This was actually the second walk I was doing on this day which in hindsight was probably a mistake. Logistically it was a tricky walk too. The B8056 ends at a car park at a place called Red Point and around 7 miles further along the coast is a tiny hamlet called Lower Diabaig, at the other end of a different dead-end road. The two are linked by a remote path over wild countryside with no (easy) access off the path. There are no buses to either Red Point or Lower Diabaig and nowhere to stay nearby. To drive between them is (according to the AA) a journey of around 45 miles with an estimated driving time of 90 minutes. In short the logistics for this walk are not easy!
In the end I decided to tackle this as an out and back walk, making a total distance of around 13 miles but over quite demanding terrain. An out and back walk is not ideal because it effectively halves the distance I can cover in a day, because I walk it twice! However it turned out to be a fantastic walk and this part of the coast is very much worth making the effort to visit, so I quite enjoyed doing it twice.
I drove from the end point of my previous walk and arrived at the car park at Red Point at a little after 12:30pm. In hindsight starting a bit earlier might have been a better idea, but I had a lot of miles I wanted to cover on this trip (mostly as I was trying to claw back the distance from a walk I’d had to abandon on my previous trip).
I knew I’d be against the clock to get there and back before it got dark and this is not the sort of place I wanted to be trying to walk at night (especially as I’d not got a torch). So a backup plan was to walk as far as a place called Craig and then return from there if time was short. I could then on a later date drive to Lower Diabaig and walk from there to Craig to close the gap I’d leave if I had to do this.
Craig is a tiny place, which has no road access. Today it consists of just a single building! It was formerly a Youth Hostel and I believe was at the time considered the remotest Youth Hostel in Scotland. It is around 2.5 miles from the nearest road and so only accessible on foot and over difficult terrain too. It closed as a youth hostel in 2003. However it has since been taken over by the Mountain Bothies Association as a bothy. So you can also stay here the night if you choose.
I parked in the car park at Red Point. To my irritation one driver had felt the need to park sideways instead and was therefore occupying 4 spaces rather than 1, which was very selfish, but thankfully for me there was still enough other spaces for me to park here.
I stopped in the car to have part of my lunch, but leaving a good few snacks to take with me for the walk because I knew it was going to be a late finish and I had to drive back to Ullapool at the end, too.
From the car park the path was well signed, showing Craig as 7.5km and Diabaig as 12km.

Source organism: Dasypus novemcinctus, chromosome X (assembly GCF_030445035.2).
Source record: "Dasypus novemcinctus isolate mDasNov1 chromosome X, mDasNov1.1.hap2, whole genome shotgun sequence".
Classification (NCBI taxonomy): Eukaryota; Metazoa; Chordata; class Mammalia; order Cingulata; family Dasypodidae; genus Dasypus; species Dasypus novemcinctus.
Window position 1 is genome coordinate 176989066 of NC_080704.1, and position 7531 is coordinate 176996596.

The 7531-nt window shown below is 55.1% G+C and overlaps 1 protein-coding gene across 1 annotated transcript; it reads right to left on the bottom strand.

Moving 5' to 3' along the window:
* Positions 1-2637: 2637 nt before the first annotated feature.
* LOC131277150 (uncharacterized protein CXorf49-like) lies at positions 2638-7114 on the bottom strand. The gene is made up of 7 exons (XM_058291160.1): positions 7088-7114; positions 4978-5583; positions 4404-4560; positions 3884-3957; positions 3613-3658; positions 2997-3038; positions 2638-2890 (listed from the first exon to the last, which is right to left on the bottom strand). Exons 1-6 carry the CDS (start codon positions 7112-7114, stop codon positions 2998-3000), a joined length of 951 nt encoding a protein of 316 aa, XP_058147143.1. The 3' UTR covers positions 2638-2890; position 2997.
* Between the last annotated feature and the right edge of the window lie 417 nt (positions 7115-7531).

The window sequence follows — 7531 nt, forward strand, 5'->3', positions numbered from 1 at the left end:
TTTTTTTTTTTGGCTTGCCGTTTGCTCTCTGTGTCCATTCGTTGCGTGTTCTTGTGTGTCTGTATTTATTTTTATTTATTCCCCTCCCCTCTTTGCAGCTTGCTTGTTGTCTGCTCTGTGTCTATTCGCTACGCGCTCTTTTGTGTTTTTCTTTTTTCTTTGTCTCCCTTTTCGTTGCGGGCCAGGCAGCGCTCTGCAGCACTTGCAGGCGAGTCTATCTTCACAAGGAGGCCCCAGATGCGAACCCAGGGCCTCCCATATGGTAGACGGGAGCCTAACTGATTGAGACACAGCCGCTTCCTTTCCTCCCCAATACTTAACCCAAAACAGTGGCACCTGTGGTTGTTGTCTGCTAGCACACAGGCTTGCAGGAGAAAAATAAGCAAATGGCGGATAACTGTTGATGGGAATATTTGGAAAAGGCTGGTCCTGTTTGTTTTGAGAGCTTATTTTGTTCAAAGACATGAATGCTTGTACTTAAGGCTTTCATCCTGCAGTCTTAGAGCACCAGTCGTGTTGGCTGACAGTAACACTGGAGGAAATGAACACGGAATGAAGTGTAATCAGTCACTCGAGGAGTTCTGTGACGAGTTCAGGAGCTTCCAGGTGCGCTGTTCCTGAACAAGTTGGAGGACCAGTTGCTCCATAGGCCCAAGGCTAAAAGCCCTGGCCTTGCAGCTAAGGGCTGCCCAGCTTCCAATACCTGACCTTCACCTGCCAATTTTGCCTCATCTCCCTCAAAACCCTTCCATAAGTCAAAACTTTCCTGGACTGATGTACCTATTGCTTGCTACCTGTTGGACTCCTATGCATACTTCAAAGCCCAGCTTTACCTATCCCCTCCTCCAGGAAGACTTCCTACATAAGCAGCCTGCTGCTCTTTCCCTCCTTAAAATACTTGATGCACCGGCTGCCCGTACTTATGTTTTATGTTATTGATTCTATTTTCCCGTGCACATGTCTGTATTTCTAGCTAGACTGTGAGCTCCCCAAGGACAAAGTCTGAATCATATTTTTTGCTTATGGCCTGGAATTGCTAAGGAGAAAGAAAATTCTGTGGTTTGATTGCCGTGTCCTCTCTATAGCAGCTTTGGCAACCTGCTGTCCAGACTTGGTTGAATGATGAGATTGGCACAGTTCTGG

I planned to walk to Diabaig and back, so that would be 24km, or about 15 miles (further than I had calculated from the map)!
From the car park there is a choice of routes. To the right a short path leads to the beautiful beach, which is oddly un-named on the map (but that I had visited on my previous walk). However I was following the longer one to Diabaig and this began by heading along the farm track that servers Redpoint Farm.
This was initially a track, almost a road really, though with quite a few potholes and puddles which took me directly into the farm yard. Farm yards are not always the most welcoming places to walkers and I wondered if the onward route would be easy to find.
Thankfully this was one of the more welcoming farms, as a long and rambling sign explained that the footpath went through the farm, what sort of things the farm did and it’s nature value, a few do’s and don’ts and finally wished me an enjoyable walk.
So at least walkers were not being discouraged. The path went directly through the farm yard and then through a gate where it became a rather muddy and water logged track. It had been wet weather recently so the track had been churned up a bit. Either side the area was being grazed by sheep. Lots of sheep! The path then headed back towards the coast and came into a more open area where there seemed to be lots of tracks. There is another good sandy beach to the south here again oddly un-named. The path doesn’t go down to the beach but I wanted to, so I turned off over the open grassy area.
The land sloped away steeply to the coast and much of this slope was covered with gorse.
I had to walk back and forth a bit to find a suitable place to descend safely and without having to go through the gorse. I then headed down to this lovely beach.
To my surprise I didn’t actually have it to myself. There was another couple here walking along the beach near the shore. It was hardly crowded, however!
Still it was a gorgeous beach and judging by the lack of footprints I suspected me and this couple were the only people to have come to this beach since the last high tide. I walked a bit along the beach and stopped at the back of the dunes for another quick bite to eat.
Then I headed down to the shore to follow the firm sands near the waves. Beach walks like this are lest common on the west coast of Scotland so I wanted to make the most of the fairly rare opportunity of such a walk!
The beach here is astonishingly beautiful. In the distance I could see the Torridon mountains and also what I presume to be the Isle of Skye.
Around 2/3 of the way along the beach is a small tidal island Eilean Tioram that splits the two parts of the beach, but it was low enough tide it was possible to walk to it, not that there is anything much to see, it is only about 50 metres tall and about 25 metres wide.
Further out there were more rocks visible. A fishing station is marked at the back of the beach. In reality this has clearly not been used for a very long time. All the buildings are derelict and roofless except for one that although open at the front has a (very rusty) metal roof which someone (probably the farmer from Redpoint farm) uses to store a few bits of equipment that looked to be fishing related.